Residents of Bragg Creek, Redwood Meadows and Tsuut'ina First Nations may have had firefighters knocking at their doors on Thursday by members of various fire departments and handed evacuation guides. RCMP and peace officers were also dispatched on the roads, handing out evacuation guides and directing traffic. 

A peace officer hands a resident a flyer during an Emergency Management Exercise (Photo by Anna Ferensowicz)A peace officer hands a resident a flyer during an Emergency Management Exercise (Photo by Anna Ferensowicz)

This was all part of the Emergency Management Exercise that took place during the course of the day. 

“The scenario is based on a fire that's coming out of Kananaskis,” said Incident Commander Ken Hubbard, who was heading the exercise. “It's very important for us to practice exercises and have opportunities to learn and develop tools for our challenges. [It’s also important for] our citizens and our [first] responders to work through training and knowing what to do in case of emergency.” 

Early in the morning fire crews from Rocky View County, Redwood Meadows, Tsuut'ina Nation, Crossfield, Cochrane, Mountain View County, and Wheatland County mustered and were dispatched to residential areas. 

“As we do that, we send out an assignment sheet that speaks to what our goals are. It's an action plan up to our headquarters. Following that our crews will come back and we'll look at any challenges or any difficulties with different properties,” Chief Hubbard said.   

Fire Chief and Director of Emergency Management of Rocky View County, Randy Smith, said that Rockyview County Emergency Management has been working for some time now on developing evacuation plans, specifically within the Bragg Creek area. 

“It’s fine to come up with an evacuation plan on paper, but unless you actually put it into practice, you really don't know how it will work out for you,” he said. “During an actual emergency, that's not the time, you want to find out that you need to make some changes to your plan.” 

Smith said that this kind of exercise is part of the Emergency Management Act and that municipalities are required to have such events every four years.  

“This exercise Is to make sure that we're in compliance with the Emergency Management Act in Alberta,” Chief Smith said. “It just gives the teams that, that chance to without a lot of pressure to go through the plan, and actually walk it through.”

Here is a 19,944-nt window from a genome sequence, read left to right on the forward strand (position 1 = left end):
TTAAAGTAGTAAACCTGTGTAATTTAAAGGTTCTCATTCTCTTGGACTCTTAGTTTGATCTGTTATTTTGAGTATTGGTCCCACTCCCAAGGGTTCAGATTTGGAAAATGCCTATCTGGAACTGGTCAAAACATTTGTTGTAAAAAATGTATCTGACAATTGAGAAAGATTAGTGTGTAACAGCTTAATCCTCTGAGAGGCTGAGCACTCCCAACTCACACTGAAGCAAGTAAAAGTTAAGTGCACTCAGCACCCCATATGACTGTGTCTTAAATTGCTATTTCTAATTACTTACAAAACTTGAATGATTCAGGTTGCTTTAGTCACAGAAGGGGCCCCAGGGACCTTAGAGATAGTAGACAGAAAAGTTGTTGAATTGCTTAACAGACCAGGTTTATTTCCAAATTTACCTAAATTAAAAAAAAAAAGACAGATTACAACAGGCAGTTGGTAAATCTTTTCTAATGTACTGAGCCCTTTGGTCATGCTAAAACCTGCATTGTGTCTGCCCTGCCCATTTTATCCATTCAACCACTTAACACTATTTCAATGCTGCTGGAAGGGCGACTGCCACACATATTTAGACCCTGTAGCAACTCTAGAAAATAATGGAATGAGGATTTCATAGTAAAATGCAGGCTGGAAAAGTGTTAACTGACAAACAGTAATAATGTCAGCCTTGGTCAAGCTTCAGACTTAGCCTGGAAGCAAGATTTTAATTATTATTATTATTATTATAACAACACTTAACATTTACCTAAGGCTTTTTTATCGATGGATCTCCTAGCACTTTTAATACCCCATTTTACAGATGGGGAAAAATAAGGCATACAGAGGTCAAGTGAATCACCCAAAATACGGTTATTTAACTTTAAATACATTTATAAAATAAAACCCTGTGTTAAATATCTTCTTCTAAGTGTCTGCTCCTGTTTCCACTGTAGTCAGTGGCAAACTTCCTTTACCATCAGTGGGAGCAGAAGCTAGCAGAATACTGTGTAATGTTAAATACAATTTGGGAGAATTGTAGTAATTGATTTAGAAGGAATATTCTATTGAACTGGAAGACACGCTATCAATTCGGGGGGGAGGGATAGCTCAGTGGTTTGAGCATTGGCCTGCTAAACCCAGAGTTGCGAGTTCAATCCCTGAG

Apart from door-to-door knocking, an Incident Command Post (ICP) was set up in the Bragg Creek Community Centre. According to a press release by Rock View County, “the Incident Command Post is the primary location for on-scene incident command and management.” 

An evacuation Centre was set up at Springbank Park for All Seasons. This,” mock evacuation centre provides a location away from the emergency for evacuees to gather and receive supports.” 

Fire Chief Smith said that in terms of what the public can gain from this, he underscored that it’s about education. 

“First of all, it's awareness. It gives our crews an opportunity to reach out to the community and give them an evacuation guidance plan. So, from the public's perspective, it's a little bit of education there, knowing and having that assurance that the county is exercising its emergency plan.” 

The evacuation guides that firefighters handed out includes an evacuation kit checklist and step-by-step explanations of what an actual evacuation would look like. The guide covers wildfires, floods, as well as how to leave an area when there is a natural gas or electricity danger.  

Residents are encouraged to sign up for the SAFE & SOUND alerts, as well as download the Alberta Emergency Alert app on their phones. 

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